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Mexico: Useful information - key future employment law developments

Original and updating authors: Mónica Schiaffino and Estefania Rueda Garcia, Littler
Consultant editors: Isabel Pizarro Guevara and Hugo Hernández-Ojeda Alvírez, Hogan Lovell

A brief summary of significant developments that will impact on employment law in Mexico.

Development Key practical implications Status Expected date

New centres for labour registration and conciliation.

The Federal Centre for Conciliation and Labour Registration will be responsible for registering collective agreements, trade unions and internal work rules, and for managing conciliation proceedings at federal level.

Centres at state level will oversee conciliation proceedings at that level.

The relevant law to establish the new centres is before the Federal Congress and the state Congresses.

The Federal Centre for Labour Conciliation and Registry will commence its registration functions in May 2021 and its conciliation functions in May 2023. The state centres will commence operations in May 2022.

New federal and state labour courts.

Federal and state labour courts will replace Conciliation and Arbitration Boards and will be responsible for resolving labour disputes.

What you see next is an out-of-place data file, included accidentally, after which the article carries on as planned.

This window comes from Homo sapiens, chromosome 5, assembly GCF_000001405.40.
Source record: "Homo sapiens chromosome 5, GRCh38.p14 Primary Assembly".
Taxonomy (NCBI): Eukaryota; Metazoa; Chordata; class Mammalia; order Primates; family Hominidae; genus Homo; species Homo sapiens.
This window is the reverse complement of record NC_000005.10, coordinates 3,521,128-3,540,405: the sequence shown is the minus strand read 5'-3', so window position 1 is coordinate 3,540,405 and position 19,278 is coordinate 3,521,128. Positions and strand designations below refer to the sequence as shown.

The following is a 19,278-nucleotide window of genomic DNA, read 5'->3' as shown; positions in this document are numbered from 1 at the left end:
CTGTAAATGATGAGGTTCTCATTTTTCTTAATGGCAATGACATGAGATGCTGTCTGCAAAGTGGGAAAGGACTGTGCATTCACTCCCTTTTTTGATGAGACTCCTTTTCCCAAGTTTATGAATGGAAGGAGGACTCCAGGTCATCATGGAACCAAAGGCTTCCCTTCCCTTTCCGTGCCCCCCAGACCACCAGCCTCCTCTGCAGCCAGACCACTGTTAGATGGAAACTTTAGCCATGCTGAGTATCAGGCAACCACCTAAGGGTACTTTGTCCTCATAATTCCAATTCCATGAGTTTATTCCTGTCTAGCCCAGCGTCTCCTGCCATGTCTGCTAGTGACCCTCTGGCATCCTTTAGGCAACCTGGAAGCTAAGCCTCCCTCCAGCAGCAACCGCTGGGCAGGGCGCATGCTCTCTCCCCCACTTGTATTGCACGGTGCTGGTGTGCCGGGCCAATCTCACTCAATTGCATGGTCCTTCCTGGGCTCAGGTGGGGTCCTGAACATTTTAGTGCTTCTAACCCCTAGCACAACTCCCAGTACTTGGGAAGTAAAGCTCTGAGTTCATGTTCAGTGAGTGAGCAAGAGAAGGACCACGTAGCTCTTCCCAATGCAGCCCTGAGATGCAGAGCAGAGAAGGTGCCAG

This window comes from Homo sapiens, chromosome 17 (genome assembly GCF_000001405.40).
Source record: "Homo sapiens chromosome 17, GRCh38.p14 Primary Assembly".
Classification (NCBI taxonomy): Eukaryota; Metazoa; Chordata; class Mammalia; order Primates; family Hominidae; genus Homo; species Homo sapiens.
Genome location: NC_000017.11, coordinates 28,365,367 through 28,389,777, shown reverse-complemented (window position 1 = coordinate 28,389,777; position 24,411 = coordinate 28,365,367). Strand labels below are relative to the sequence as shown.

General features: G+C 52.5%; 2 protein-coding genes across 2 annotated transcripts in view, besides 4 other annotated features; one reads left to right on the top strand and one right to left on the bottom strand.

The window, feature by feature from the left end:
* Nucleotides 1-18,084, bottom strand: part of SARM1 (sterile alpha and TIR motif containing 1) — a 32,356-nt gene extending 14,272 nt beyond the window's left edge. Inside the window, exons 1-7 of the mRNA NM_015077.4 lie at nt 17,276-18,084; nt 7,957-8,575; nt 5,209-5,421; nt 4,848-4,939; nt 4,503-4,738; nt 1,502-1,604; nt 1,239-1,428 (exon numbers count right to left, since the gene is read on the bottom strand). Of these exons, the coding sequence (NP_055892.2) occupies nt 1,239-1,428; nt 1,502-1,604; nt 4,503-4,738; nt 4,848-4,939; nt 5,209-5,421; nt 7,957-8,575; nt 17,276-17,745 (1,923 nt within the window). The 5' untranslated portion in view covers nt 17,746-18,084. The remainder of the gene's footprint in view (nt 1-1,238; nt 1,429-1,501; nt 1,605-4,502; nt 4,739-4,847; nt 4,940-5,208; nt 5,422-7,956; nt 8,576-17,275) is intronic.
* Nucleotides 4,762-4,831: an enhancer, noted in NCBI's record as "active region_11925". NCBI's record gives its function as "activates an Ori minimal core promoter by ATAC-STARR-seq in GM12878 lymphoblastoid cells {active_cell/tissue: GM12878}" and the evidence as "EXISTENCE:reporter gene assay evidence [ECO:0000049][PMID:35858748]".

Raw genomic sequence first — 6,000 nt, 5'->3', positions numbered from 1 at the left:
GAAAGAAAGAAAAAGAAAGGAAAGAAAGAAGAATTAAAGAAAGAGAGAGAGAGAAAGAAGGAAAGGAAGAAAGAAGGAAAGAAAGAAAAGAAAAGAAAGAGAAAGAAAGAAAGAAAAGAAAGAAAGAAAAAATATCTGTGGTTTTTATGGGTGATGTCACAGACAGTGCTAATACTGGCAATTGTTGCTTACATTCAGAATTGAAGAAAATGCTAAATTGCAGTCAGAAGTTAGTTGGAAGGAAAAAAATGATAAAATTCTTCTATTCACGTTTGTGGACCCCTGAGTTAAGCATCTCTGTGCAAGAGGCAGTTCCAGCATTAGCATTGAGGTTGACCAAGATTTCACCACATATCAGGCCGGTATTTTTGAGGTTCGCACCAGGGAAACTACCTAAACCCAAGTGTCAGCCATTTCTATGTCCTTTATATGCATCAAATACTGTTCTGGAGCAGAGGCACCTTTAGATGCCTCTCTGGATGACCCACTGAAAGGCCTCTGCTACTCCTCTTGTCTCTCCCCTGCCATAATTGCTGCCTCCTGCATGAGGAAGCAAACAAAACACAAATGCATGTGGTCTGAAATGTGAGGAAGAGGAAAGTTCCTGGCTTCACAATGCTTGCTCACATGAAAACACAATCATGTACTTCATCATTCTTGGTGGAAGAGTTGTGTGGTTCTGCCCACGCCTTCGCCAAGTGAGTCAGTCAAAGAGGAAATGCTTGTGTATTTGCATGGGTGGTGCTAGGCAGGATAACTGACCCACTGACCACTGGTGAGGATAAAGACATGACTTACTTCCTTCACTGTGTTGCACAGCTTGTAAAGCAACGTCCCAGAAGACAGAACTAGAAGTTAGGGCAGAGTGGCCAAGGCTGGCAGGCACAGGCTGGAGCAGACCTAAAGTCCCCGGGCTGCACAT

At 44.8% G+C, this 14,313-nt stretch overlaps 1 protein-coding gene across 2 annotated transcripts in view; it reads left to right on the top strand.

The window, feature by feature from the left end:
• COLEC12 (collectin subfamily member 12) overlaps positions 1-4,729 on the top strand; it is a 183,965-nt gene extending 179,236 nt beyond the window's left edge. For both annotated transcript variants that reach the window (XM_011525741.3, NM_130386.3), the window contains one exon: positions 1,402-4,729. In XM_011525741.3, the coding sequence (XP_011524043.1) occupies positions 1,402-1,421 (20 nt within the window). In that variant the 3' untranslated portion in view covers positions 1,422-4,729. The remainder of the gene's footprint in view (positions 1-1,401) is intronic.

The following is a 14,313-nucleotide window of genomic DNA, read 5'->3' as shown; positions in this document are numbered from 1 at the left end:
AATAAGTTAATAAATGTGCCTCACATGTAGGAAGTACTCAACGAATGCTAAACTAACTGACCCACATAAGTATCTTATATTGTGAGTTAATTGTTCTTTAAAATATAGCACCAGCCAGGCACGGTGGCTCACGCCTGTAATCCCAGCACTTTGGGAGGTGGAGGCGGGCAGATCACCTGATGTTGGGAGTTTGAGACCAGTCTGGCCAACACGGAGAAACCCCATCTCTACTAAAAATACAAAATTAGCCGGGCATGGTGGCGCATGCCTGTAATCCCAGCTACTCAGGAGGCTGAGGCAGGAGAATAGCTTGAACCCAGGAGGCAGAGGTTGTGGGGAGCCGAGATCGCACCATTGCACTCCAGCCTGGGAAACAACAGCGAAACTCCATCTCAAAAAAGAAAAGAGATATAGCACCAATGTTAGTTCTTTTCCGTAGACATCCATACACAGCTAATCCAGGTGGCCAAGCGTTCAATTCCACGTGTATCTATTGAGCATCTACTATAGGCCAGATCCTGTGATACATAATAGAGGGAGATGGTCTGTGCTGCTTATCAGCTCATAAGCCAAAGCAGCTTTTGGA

The legal basis for the new courts is in effect. A budget to establish the courts has not yet been assigned.

The operational start date for the federal labour courts will be 2 May 2023 and for the state labour courts will be 2 May 2022.

Changes to the rules on collective agreements and calling a strike.

In order to enter into a collective agreement and call a strike, a trade union must obtain a representation certificate to demonstrate that it has the support of at least 30% of employees

Employers and trade unions must file collective agreements and the relevant representation certificate at the Federal Centre for Labour Conciliation and Registration.

A personal, secret ballot election process will be implemented to enable employees to vote for or against the content of collective agreements.

Existing collective agreements will need to be reviewed within the next four years.

Amendments to the Federal Labour Law that implement the changes were published on 1 May 2019.

On 31 July 2019, the Ministry of Labour published a protocol to legitimise existing collective bargaining agreements. However, the protocol does not provide new requirements for filing new collective agreements, or for trade unions to call a strike.

New regulations to execute a new collective bargaining agreement and for trade unions to call a strike are not expected to take effect until the Federal Centre for Labour Conciliation and Registration begins operations in May 2021.